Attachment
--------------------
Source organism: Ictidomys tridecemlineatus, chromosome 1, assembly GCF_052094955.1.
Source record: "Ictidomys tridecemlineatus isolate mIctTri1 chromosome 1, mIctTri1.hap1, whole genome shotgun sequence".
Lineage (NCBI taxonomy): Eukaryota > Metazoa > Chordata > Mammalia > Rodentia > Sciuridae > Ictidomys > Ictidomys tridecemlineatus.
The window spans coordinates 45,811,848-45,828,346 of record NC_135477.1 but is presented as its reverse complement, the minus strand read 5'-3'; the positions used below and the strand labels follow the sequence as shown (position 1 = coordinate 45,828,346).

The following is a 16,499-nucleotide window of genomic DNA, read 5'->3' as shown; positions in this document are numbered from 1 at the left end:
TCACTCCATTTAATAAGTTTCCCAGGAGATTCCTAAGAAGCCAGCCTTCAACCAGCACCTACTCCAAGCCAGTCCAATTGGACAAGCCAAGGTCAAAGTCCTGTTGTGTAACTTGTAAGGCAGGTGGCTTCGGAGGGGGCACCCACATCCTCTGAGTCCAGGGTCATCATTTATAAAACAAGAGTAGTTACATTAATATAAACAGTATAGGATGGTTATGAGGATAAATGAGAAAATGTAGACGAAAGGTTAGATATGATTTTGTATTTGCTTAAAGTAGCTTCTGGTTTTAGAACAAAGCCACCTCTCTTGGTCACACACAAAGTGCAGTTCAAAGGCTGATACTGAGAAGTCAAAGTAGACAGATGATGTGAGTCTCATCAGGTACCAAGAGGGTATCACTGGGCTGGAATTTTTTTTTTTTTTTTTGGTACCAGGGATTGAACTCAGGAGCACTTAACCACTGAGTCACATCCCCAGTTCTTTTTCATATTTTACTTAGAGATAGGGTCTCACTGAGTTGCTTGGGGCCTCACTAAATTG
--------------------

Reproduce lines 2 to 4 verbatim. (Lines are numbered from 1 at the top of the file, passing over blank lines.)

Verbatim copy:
Source record: "Ictidomys tridecemlineatus isolate mIctTri1 chromosome 1, mIctTri1.hap1, whole genome shotgun sequence".
Lineage (NCBI taxonomy): Eukaryota > Metazoa > Chordata > Mammalia > Rodentia > Sciuridae > Ictidomys > Ictidomys tridecemlineatus.
The window spans coordinates 45,811,848-45,828,346 of record NC_135477.1 but is presented as its reverse complement, the minus strand read 5'-3'; the positions used below and the strand labels follow the sequence as shown (position 1 = coordinate 45,828,346).